St. John Paul II and the Pain-Capable Unborn Child Protection Act
All of us in pro-life wish this bill had no exceptions, but some of us realize that an incremental approach like this will save thousands of lives, and for that, we support it.
The pro-life movement is poised to make the greatest progress in protecting children in the womb since Roe vs. Wade. The U.S. House of Representatives recently voted to cut in half the time during pregnancy in which abortions are permitted. The Pain-Capable Unborn Child Protection Act would protect babies starting at 20 weeks of development — because of their capacity to feel pain — from the brutality of a late-term abortion.
Some in our movement, however, have seen fit to criticize rather than support the bill. They object to the fact that it has exceptions, including for women who become pregnant through rape or incest. But this is no surprise; in fact, one would be hard pressed to find pro-life legislation that can pass Congress without such exceptions.
All of us in pro-life wish this bill had no exceptions, but some of us realize that an incremental approach like this will save thousands of lives, and for that, we support it. Not saving babies we would be able to save with this law would be unconscionable. And yet I understand those who think passing a bill with these exceptions is likewise unconscionable. People who were conceived in rape, for instance, make a compelling case that their lives matter, and we agree.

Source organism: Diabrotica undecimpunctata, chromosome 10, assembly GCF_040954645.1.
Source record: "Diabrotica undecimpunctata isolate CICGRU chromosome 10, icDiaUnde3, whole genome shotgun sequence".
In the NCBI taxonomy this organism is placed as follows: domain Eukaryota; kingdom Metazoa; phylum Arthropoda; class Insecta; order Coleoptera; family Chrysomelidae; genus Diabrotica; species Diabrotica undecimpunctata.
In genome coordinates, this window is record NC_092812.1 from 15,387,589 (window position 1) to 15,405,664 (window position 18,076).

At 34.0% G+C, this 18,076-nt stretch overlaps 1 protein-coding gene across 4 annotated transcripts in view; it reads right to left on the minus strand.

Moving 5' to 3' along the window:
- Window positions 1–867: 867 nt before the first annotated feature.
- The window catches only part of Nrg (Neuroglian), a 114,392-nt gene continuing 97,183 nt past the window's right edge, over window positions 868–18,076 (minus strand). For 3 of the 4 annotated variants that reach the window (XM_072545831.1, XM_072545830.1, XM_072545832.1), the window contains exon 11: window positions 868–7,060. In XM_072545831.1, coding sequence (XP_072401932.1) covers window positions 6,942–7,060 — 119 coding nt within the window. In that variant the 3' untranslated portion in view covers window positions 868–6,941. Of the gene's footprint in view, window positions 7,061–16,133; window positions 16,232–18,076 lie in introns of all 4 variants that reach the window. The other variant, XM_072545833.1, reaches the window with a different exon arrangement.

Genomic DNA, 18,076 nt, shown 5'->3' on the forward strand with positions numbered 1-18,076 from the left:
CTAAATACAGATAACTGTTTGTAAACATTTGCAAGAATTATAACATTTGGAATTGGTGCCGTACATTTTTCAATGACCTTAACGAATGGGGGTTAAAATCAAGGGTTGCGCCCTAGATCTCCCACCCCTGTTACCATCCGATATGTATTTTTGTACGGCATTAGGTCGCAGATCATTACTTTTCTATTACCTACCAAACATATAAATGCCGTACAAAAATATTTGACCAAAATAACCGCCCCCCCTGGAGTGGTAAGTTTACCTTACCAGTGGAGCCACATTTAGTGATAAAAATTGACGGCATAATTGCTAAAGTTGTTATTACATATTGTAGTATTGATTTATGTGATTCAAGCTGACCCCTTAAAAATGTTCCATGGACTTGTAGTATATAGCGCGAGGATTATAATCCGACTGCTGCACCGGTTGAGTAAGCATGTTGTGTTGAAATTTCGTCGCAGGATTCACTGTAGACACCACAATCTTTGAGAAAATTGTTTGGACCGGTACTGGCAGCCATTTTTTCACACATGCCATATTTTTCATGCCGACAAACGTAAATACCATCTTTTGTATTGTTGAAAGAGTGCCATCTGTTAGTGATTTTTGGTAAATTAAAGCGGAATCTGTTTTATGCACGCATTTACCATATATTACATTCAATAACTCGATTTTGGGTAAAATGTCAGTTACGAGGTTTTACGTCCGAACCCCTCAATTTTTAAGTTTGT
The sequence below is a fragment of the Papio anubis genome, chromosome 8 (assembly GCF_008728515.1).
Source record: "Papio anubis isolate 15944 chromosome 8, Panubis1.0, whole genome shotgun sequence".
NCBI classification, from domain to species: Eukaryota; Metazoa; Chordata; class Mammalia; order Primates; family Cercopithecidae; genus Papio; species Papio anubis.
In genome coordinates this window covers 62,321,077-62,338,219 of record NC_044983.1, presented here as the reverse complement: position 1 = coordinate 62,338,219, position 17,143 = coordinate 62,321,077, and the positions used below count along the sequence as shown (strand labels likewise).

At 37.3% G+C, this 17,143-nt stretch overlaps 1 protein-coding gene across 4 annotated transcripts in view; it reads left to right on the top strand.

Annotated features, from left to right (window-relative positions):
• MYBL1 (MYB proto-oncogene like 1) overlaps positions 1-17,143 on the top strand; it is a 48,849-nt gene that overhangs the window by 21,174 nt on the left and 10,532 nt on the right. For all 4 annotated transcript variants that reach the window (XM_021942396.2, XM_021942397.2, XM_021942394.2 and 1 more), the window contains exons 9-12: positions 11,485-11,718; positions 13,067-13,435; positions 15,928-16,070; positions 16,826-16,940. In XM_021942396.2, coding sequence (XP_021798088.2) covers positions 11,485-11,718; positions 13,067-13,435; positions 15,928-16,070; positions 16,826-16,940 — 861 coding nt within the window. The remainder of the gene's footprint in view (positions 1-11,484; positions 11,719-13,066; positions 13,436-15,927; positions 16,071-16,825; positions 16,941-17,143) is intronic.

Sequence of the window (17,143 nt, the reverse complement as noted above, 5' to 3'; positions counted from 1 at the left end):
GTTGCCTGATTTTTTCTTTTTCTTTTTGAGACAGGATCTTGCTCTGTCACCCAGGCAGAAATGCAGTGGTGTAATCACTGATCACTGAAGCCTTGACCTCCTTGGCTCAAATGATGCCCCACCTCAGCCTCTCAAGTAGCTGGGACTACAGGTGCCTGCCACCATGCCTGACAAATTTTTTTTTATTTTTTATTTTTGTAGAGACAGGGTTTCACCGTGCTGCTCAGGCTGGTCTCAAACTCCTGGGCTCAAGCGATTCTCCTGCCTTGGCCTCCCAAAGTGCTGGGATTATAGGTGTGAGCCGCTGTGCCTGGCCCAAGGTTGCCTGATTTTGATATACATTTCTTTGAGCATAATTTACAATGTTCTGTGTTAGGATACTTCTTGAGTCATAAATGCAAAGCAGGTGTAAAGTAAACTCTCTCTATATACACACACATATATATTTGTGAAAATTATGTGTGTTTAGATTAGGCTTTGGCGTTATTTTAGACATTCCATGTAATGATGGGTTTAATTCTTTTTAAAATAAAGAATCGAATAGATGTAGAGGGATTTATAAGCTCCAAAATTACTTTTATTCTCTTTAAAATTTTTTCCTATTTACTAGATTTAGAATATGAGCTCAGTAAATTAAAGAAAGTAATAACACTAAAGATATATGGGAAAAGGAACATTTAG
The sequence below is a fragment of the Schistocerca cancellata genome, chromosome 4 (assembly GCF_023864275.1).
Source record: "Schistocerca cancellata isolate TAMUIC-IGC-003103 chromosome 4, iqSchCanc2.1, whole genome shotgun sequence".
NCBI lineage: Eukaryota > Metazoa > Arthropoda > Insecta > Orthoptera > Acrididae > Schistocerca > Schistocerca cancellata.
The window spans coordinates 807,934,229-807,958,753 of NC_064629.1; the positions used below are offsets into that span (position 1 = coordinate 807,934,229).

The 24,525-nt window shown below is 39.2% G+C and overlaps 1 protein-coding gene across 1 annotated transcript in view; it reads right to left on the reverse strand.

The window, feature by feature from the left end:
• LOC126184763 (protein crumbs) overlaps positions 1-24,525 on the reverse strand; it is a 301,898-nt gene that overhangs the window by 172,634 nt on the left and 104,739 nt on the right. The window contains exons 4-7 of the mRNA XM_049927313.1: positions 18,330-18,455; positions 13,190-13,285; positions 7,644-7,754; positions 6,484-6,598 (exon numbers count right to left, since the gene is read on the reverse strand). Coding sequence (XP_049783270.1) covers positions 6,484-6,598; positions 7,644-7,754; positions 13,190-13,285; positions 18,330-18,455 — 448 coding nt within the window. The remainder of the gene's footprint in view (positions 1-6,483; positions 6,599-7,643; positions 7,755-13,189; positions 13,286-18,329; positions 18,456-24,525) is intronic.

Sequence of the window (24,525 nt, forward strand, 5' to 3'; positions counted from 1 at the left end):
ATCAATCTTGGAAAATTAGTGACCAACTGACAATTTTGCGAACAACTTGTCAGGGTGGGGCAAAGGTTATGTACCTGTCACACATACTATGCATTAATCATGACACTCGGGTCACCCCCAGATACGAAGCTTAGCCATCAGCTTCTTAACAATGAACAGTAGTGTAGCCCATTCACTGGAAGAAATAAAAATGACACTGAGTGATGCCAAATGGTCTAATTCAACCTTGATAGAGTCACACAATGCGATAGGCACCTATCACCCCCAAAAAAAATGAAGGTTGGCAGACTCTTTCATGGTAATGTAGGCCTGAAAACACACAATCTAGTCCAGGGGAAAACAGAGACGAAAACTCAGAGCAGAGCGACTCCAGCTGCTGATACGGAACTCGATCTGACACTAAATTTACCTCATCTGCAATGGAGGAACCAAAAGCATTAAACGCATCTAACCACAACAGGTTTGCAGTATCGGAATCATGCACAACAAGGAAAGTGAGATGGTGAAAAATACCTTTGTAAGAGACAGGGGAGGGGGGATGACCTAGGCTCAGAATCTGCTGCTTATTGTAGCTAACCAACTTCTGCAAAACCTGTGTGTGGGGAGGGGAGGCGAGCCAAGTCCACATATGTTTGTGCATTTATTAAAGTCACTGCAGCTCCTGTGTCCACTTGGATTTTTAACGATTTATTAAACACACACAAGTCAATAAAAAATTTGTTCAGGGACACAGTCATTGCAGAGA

What should we do?
What helps me through this dilemma is turning to Evangelium Vitae, Pope Saint John Paul II’s 1995 encyclical that was so prescient, it could have been written today.
In section 73, the Holy Father wrote:
A particular problem of conscience can arise in cases where a legislative vote would be decisive for the passage of a more restrictive law, aimed at limiting the number of authorized abortions, in place of a more permissive law already passed or ready to be voted on. Such cases are not infrequent. It is a fact that while in some parts of the world there continue to be campaigns to introduce laws favouring abortion, often supported by powerful international organizations, in other nations-particularly those which have already experienced the bitter fruits of such permissive legislation-there are growing signs of a rethinking in this matter. In a case like the one just mentioned, when it is not possible to overturn or completely abrogate a pro-abortion law, an elected official, whose absolute personal opposition to procured abortion was well known, could licitly support proposals aimed at limiting the harm done by such a law and at lessening its negative consequences at the level of general opinion and public morality. This does not in fact represent an illicit cooperation with an unjust law, but rather a legitimate and proper attempt to limit its evil aspects.
Put another way, a bill without exceptions is going to protect more lives than a bill with exceptions – but only if that bill becomes law! Show me the bill without exceptions that has the votes to pass, and I’ll be the first to support it.